Short Film Showcase: Rediscovering Youth on the Colorado River
In 1970, Forest Woodward‘s father, Doug Woodward, led a trip down the Colorado River because water had always given him “a sense of wonder.” When Forest was born in 1986, Doug wrote his son a poem with the words “you always remember the path that leads you back to the important places.” In this short film by production company Gnarly Bay, Forest attempts to re-create his father’s original trip down the river. By observing his father back in this important place, he hopes to learn some of life’s lessons. Seeing him “not just alive but living again,” Forest finds that “there is a hell of a lot more to come down the river” and that “the joy is in the journey.” I spoke with Forest about some of his important places.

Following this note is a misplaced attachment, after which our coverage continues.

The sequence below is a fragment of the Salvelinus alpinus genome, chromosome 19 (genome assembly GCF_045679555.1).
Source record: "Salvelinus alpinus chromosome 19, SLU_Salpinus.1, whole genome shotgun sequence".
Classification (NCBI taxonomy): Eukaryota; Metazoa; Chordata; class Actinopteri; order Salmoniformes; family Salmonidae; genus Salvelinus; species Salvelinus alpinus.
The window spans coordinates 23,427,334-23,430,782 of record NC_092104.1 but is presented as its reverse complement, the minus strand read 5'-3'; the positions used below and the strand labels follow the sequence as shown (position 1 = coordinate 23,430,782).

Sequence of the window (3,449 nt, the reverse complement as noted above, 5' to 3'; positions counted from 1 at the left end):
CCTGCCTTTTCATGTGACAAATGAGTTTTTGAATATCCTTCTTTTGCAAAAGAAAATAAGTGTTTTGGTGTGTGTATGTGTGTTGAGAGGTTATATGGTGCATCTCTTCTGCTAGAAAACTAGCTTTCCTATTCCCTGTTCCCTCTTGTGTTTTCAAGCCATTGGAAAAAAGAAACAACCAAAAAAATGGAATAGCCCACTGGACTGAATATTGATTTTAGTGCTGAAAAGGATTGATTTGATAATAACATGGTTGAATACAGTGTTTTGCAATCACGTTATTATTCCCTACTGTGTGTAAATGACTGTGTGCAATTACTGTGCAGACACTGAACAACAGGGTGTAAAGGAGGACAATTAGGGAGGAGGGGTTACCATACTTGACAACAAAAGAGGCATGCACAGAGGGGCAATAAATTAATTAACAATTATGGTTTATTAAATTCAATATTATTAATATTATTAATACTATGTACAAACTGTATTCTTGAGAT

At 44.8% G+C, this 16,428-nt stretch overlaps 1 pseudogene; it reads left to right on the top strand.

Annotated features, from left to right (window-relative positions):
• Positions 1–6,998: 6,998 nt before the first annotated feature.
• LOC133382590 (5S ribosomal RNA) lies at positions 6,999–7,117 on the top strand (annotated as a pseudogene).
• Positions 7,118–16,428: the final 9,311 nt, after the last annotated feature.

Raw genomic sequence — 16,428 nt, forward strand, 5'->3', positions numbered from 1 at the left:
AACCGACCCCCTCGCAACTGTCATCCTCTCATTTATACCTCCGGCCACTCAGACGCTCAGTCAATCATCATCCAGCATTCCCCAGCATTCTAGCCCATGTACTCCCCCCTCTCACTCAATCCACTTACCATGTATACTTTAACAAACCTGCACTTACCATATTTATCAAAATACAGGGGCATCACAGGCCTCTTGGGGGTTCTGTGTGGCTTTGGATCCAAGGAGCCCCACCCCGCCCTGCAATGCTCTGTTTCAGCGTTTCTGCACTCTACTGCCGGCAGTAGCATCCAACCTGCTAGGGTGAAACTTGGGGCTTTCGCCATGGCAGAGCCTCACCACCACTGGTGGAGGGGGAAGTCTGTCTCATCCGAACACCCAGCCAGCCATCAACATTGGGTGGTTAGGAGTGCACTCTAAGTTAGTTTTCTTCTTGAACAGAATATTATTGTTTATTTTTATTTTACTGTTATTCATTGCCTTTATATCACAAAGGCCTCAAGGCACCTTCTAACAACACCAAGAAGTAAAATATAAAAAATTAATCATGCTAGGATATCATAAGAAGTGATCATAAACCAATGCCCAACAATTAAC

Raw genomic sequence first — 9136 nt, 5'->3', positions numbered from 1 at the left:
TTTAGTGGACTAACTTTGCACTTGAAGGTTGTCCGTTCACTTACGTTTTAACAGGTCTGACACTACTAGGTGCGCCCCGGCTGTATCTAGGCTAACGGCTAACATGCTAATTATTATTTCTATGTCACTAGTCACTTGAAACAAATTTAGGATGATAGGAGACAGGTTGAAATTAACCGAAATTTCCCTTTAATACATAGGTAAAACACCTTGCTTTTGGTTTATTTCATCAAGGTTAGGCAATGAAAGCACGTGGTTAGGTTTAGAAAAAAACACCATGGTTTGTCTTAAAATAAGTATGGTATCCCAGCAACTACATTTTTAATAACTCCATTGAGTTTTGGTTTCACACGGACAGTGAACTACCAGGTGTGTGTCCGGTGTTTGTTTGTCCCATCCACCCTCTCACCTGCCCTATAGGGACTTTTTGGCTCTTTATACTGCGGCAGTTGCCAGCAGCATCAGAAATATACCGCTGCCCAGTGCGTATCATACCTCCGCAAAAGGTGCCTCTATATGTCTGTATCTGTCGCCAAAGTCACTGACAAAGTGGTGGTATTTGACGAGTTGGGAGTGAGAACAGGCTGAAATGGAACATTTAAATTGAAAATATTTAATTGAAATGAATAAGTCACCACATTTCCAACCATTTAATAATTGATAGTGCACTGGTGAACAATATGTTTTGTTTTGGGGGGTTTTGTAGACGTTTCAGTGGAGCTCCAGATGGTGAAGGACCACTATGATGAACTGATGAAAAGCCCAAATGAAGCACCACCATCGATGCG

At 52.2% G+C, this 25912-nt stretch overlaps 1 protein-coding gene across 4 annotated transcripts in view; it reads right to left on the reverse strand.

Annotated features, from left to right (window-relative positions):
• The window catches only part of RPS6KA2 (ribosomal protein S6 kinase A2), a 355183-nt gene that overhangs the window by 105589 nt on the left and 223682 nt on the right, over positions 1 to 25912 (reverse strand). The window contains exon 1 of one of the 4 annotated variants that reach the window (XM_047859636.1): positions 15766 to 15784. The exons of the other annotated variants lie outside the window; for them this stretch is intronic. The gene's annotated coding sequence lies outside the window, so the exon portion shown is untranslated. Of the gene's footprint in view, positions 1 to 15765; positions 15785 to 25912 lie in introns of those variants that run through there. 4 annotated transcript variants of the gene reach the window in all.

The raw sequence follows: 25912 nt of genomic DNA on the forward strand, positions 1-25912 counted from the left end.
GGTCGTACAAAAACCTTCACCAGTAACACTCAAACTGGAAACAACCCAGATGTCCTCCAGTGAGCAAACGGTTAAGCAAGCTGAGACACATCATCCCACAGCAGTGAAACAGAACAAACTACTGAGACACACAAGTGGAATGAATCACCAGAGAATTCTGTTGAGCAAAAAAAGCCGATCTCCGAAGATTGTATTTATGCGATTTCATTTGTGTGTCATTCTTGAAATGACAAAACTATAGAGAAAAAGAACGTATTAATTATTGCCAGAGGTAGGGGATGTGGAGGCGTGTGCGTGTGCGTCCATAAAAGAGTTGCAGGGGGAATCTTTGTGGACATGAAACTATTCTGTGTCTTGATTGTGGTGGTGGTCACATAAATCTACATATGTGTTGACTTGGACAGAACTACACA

You talk about being raised near the water. Where did you grow up?
I grew up in the western tip of North Carolina—the heart of Appalachia and [with] arguably some of the best white-water boating on the East Coast. There are photos from the pond below our house of Mom and Dad teaching me to swim, pushing my little white baby butt back and forth in the water between them at a couple months old. At age four they had me kayaking the Little Tennessee River that runs a mile or so from the house, and over the years the sweeping bends and roaring shoals of that river helped to sketch the cartography of my youth. In the summers Dad would stand in the pond up to his chest as we paddled kayaks around him like drunk ducklings, learning the strokes, how to wet exit, and eventually [how to] roll our boats. As a result I have always found —> Read More